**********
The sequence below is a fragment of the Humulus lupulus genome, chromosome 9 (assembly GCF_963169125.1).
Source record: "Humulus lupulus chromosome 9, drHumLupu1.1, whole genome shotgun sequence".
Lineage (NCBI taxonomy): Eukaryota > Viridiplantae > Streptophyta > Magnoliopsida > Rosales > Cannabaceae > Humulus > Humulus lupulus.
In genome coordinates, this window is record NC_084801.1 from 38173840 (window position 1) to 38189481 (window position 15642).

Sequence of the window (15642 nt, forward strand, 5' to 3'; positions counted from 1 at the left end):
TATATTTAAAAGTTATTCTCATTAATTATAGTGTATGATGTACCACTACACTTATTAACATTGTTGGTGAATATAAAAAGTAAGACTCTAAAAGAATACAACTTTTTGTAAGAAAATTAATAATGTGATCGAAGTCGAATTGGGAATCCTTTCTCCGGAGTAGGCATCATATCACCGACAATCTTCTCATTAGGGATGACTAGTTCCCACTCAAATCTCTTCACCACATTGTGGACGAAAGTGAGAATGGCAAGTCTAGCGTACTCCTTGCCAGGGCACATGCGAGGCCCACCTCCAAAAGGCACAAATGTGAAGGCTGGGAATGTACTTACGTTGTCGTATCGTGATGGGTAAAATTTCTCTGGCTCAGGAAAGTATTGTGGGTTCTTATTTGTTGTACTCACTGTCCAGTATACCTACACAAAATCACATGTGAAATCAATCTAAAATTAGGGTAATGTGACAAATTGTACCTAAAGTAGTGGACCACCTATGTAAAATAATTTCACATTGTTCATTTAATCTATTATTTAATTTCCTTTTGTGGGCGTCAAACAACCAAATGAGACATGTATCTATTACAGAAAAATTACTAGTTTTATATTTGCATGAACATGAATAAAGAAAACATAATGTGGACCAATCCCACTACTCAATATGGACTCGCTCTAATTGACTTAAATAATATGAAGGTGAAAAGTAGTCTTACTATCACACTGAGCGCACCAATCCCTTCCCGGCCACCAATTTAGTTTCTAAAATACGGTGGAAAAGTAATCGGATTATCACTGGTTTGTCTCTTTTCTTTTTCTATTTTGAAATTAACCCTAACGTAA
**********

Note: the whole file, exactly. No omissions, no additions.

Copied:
The sequence below is a fragment of the Humulus lupulus genome, chromosome 9 (assembly GCF_963169125.1).
Source record: "Humulus lupulus chromosome 9, drHumLupu1.1, whole genome shotgun sequence".
Lineage (NCBI taxonomy): Eukaryota > Viridiplantae > Streptophyta > Magnoliopsida > Rosales > Cannabaceae > Humulus > Humulus lupulus.
In genome coordinates, this window is record NC_084801.1 from 38173840 (window position 1) to 38189481 (window position 15642).

Sequence of the window (15642 nt, forward strand, 5' to 3'; positions counted from 1 at the left end):
TATATTTAAAAGTTATTCTCATTAATTATAGTGTATGATGTACCACTACACTTATTAACATTGTTGGTGAATATAAAAAGTAAGACTCTAAAAGAATACAACTTTTTGTAAGAAAATTAATAATGTGATCGAAGTCGAATTGGGAATCCTTTCTCCGGAGTAGGCATCATATCACCGACAATCTTCTCATTAGGGATGACTAGTTCCCACTCAAATCTCTTCACCACATTGTGGACGAAAGTGAGAATGGCAAGTCTAGCGTACTCCTTGCCAGGGCACATGCGAGGCCCACCTCCAAAAGGCACAAATGTGAAGGCTGGGAATGTACTTACGTTGTCGTATCGTGATGGGTAAAATTTCTCTGGCTCAGGAAAGTATTGTGGGTTCTTATTTGTTGTACTCACTGTCCAGTATACCTACACAAAATCACATGTGAAATCAATCTAAAATTAGGGTAATGTGACAAATTGTACCTAAAGTAGTGGACCACCTATGTAAAATAATTTCACATTGTTCATTTAATCTATTATTTAATTTCCTTTTGTGGGCGTCAAACAACCAAATGAGACATGTATCTATTACAGAAAAATTACTAGTTTTATATTTGCATGAACATGAATAAAGAAAACATAATGTGGACCAATCCCACTACTCAATATGGACTCGCTCTAATTGACTTAAATAATATGAAGGTGAAAAGTAGTCTTACTATCACACTGAGCGCACCAATCCCTTCCCGGCCACCAATTTAGTTTCTAAAATACGGTGGAAAAGTAATCGGATTATCACTGGTTTGTCTCTTTTCTTTTTCTATTTTGAAATTAACCCTAACGTAA